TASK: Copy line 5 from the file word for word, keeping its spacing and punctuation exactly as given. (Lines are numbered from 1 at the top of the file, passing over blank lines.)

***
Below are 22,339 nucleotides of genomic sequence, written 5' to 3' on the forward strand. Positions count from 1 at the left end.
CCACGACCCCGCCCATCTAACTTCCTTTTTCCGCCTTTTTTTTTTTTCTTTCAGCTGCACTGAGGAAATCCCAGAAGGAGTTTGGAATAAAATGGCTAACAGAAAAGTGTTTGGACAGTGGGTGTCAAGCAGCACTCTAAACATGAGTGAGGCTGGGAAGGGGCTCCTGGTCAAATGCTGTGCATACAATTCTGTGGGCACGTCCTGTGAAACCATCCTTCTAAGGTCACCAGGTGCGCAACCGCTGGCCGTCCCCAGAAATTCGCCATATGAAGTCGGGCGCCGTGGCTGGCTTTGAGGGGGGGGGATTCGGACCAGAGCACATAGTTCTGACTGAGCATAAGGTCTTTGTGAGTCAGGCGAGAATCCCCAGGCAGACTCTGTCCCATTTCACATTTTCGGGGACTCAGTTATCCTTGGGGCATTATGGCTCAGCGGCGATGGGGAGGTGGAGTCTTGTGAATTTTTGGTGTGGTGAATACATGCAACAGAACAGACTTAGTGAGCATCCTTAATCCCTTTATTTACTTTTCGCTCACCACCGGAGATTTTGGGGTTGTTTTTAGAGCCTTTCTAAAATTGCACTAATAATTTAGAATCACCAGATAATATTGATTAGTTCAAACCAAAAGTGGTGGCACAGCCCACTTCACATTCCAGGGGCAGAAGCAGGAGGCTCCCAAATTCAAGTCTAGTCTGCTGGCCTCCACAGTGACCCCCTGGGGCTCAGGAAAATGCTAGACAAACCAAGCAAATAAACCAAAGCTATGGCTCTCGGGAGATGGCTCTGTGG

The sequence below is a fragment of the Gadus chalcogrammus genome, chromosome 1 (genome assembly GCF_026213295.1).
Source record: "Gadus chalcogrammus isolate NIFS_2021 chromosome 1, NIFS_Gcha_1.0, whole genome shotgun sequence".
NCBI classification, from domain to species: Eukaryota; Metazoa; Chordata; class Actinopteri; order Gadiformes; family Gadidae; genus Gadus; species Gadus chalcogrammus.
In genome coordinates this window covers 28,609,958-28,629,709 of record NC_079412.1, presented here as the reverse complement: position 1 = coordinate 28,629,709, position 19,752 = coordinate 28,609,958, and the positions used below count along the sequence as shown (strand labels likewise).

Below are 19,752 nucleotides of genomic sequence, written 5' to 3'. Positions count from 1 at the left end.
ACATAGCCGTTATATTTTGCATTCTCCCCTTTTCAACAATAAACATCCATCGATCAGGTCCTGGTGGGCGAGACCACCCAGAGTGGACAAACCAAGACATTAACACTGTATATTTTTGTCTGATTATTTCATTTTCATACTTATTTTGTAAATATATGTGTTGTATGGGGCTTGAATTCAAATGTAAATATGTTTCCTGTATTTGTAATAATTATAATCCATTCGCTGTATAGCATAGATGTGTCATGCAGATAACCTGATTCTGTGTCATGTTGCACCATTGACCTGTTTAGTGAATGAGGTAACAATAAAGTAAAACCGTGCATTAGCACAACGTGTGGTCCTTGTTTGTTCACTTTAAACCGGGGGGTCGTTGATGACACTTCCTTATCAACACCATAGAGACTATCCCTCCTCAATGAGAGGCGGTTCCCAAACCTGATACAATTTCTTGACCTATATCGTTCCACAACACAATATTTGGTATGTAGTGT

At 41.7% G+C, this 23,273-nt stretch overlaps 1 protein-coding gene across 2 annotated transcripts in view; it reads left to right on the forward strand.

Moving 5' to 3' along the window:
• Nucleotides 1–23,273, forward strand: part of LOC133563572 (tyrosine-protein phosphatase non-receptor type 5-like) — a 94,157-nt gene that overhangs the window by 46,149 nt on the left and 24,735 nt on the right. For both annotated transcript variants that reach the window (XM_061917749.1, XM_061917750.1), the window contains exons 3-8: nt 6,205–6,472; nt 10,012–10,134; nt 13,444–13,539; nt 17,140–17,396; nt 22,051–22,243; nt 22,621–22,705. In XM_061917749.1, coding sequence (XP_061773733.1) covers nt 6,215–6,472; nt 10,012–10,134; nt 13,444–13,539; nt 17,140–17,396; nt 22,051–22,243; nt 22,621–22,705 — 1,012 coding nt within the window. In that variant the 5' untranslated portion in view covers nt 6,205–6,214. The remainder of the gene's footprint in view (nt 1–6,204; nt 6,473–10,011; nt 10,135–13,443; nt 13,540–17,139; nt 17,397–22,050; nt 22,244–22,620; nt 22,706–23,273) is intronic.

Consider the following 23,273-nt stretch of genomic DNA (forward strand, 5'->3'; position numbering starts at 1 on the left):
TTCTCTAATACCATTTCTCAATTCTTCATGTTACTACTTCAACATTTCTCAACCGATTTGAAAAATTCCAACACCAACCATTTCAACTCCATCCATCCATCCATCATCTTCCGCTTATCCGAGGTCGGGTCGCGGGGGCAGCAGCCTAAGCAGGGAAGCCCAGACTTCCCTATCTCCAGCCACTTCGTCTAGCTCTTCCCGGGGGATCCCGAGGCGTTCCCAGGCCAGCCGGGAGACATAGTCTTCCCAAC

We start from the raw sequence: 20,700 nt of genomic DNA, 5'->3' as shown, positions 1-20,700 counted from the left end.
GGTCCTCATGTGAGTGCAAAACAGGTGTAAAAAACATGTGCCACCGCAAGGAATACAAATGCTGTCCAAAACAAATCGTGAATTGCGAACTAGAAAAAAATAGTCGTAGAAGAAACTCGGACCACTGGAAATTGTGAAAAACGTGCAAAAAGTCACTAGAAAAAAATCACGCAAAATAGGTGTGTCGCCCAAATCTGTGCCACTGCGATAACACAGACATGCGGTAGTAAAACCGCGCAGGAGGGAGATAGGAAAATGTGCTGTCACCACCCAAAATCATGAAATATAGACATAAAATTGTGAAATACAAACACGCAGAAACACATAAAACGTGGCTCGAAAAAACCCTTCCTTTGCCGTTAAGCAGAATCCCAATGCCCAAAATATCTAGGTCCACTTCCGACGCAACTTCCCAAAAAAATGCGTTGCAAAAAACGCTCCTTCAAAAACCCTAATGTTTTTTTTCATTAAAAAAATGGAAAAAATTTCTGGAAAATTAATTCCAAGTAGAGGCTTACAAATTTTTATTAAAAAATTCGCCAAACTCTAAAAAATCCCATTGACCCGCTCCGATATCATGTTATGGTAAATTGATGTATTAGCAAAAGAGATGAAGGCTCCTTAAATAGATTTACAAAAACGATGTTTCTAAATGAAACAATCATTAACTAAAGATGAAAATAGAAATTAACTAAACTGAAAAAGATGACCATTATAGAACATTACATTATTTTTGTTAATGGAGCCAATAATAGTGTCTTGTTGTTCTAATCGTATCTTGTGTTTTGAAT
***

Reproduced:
NCBI classification, from domain to species: Eukaryota; Metazoa; Chordata; class Actinopteri; order Gadiformes; family Gadidae; genus Gadus; species Gadus chalcogrammus.